Dr H has been bugging me to have three old crowns from the ’80s replaced, so I did two today (will do the third late next year). What an experience. I’ve had enough 90-minute appointments there to know what it takes to put in a crown or two. But this time, he had to take off the old ones. Holy hell, I think he used the dentist’s version of a jackhammer. It all seemed like a lot longer than 90 minutes.
Toward the end, he said, “I’m going to put the temporary crowns in, but I have to seal your gums around them because they go below the gumline.” I know that crown go below the gumline, but this sealing thing was new. He said, “I’ll give you a little more Novocaine along the edges of your gums, but you won’t feel that” (I was already full up on the stuff) “and then I’ll use electrical pulses to seal the gums.”
I said okay — what do I know? More to the point, what choice did I have? So he gave me more Novocaine, then said, “This little pad goes under your shoulder,” and slipped a small, thin pad under my shoulder. Hmm. The pad had a wire attached to it. Hmmmm. I frowned. My eyes narrowed. When Pickle got her warts removed, Dr Fitch had been telling me she’d had to lay Pickle down on a special pad so she didn’t get a shock from the electric burning-off of the warts. So there I was, about to get my gums seared, not sealed.
So he does this, and I smell a very slight waft now and then of damp, burning flesh. Gag. But this kind of appointment involves a lot of weird smells: medicinal, mostly, but also the occasional other mysterious, unidentifiable smell. This smell was of the latter category, but it didn’t take long to realize I’d been hoodwinked into having my gums burned off at the edges for some nefarious purpose.
Then he does the rest of it all: cementing, polishing, etc.
During the whole appointment, I feel like it’s taking forever — really, longer than usual. Maybe halfway through, I had asked him if everything was going okay, because he kept stopping every few minutes for maybe 30 seconds at a time. He said yes, it’s going wonderfully, and that he’s just stopping now and then to give me a break because this is a bit tougher than usual.
The appointment turned out to be about 80 minutes. During a 90-minute appointment, I often get bored and sleepy. This time, I was bored, sleepy, and wondering if it was ever going to end — ever. I think the mini jackhammer had a lot to do with that. There were pieces of old crown flying everywhere, even up my nose. I actually heard a couple pieces pinging off of metal objects in the room (the tray, etc.).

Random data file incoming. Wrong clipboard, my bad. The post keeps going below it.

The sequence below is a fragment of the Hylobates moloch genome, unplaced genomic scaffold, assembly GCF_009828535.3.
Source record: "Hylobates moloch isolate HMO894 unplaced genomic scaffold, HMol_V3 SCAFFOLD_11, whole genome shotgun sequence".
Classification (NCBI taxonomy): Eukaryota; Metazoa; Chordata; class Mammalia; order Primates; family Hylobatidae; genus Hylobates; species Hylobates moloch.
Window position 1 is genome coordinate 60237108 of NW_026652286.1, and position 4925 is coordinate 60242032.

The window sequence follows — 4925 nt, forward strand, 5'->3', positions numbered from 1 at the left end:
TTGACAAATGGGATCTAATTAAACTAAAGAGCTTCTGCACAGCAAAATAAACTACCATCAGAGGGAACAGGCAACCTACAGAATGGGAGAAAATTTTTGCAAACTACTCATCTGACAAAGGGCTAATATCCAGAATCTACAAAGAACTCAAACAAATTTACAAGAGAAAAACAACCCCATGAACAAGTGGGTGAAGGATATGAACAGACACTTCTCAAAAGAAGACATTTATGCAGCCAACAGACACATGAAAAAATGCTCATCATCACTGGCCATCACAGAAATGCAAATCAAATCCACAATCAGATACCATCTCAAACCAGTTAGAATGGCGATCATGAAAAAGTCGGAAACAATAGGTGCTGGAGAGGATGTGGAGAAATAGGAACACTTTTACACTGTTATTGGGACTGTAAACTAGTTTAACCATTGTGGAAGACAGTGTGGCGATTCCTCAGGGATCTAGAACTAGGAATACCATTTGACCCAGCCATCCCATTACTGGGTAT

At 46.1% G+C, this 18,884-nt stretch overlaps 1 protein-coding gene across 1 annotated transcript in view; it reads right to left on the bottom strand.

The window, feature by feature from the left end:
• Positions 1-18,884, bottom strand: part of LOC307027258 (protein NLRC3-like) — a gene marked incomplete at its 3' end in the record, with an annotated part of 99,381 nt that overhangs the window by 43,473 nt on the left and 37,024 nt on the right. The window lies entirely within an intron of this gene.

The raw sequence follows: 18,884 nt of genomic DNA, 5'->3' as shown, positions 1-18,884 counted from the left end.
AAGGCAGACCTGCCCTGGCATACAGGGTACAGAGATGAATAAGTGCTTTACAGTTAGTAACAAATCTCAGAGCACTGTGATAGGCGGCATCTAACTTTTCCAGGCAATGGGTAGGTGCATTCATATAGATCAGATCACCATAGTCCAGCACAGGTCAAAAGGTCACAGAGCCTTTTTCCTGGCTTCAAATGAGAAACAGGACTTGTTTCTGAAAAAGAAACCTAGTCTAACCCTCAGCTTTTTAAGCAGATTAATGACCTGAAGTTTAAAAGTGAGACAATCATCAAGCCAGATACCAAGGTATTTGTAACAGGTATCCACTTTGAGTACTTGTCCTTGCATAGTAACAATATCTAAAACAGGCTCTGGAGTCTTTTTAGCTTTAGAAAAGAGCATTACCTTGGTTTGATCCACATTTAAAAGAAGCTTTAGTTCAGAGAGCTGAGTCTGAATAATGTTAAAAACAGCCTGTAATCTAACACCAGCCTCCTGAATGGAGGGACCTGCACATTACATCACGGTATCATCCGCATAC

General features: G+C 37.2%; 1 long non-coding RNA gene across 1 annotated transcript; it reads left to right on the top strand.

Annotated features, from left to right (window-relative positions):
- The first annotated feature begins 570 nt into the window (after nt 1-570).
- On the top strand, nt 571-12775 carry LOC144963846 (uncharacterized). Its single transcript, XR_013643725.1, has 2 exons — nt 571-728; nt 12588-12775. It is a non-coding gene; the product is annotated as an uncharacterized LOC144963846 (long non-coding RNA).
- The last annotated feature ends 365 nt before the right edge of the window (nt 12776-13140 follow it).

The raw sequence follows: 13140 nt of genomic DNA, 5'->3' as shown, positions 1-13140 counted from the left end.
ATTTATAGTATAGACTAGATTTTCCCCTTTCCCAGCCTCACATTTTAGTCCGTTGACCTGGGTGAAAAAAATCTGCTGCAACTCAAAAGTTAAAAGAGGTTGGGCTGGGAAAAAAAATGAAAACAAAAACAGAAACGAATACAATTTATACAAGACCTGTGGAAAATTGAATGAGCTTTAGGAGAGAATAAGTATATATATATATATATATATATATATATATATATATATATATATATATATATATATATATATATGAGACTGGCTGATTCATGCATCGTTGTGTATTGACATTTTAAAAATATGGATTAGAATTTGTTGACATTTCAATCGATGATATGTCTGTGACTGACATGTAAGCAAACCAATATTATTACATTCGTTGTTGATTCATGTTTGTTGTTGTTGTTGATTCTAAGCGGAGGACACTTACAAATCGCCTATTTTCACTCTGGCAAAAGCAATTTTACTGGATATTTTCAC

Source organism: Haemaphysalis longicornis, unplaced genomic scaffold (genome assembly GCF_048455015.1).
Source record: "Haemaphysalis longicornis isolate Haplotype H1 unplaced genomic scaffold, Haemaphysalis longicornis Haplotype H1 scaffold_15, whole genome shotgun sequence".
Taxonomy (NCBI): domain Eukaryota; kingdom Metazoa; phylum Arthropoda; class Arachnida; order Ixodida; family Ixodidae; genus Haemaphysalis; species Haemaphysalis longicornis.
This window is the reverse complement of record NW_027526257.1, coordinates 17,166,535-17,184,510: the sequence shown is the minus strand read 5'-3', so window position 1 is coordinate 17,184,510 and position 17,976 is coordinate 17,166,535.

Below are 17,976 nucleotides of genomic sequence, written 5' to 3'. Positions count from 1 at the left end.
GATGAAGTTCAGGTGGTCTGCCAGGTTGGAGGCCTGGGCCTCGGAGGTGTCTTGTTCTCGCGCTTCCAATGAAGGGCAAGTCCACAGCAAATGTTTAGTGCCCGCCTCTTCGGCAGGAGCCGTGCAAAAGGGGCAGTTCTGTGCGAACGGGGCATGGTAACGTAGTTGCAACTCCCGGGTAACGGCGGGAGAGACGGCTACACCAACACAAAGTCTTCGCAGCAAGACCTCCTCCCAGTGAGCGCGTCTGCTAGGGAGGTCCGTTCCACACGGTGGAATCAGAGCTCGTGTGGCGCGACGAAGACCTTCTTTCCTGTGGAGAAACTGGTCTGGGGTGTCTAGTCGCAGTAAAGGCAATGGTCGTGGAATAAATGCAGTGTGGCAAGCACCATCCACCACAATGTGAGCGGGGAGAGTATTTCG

So I go back in three weeks to have the new, permanent crowns put in. That’s just a 40-minute appointment, which will seem like 20 minutes compared to this one.
Finally getting up from the chair, I said to Dr H, “That thing with the ‘sealing’ the gums — that’s new to me. That was weird.”
Dr H is a very mellow guy with a wonderfully soothing, melodic voice. Pretty much nothing fazes him. He says, “Oh, we do it all the time.”
“Yeah, well, in all these years, you never did that to me. And, I dunno what all this is about sealing them — you cooked them.”
He gets this reluctant grin on his face, which translates exactly to: We don’t say we’re going to burn your gums with electrodes, because then you would leap from the chair and run screaming.
To that, I reply, “Uh-huh. Yup. You burned them. You seared them. That was gross.“
His grin is huge now. “Okay, well…”
I grin back at him as best I can because the left side of my face has detached itself from my skull and may be on the back of my head for all I know, thanks to Novocaine. I really have no idea what my face is doing, but I know he’s used to that. The hygienist is giggling as she’s cleaning up all the stuff that was flying around the room out of my mouth. Dr H and I start to walk out of the room to the front desk. He had asked me at the beginning if the music was okay — there was some ’60s station on, which I could very much have done without, but I wanted to hear him sing along to it under his breath as he worked (as usual), and I wasn’t disappointed.
So I said, “You know… If the music had been different, this could have been a Marilyn Manson video.”
We’re walking down the hall. He’s musing. “Marilyn Manson… Marilyn — oh! For a minute there, I thought you meant Charles Manson!” We crack up, but I’m thinking: Yeah, that too, maybe. He grins again. “I thought you were insulting me.”
At the front desk, he tells Kathy when the next appointment should be, pats me on the shoulder as always — with a slight affectionate squeeze — and wishes me a great Thanksgiving. He walks back down the hall, shaking his head and laughing to himself: “Marilyn Manson… Marilyn Manson…”
On the way home, I’m thinking how it’s been at least 20 years he’s been my dentist, and as for a happy Thanksgiving, I am so very thankful for him. As a child, I was going to dentists in the ’60s and early ’70s who were the Conan the Barbarian of dentistry (blood on the walls: literally, not figuratively). Dr H has put up with me since the beginning, when I was a whimpering, cowering, crying, scowling, hissing wreck each time I went there. How he got through our first several years without kicking me to the curb is a mystery to me.
He truly is one of the Beautiful People — in the best sense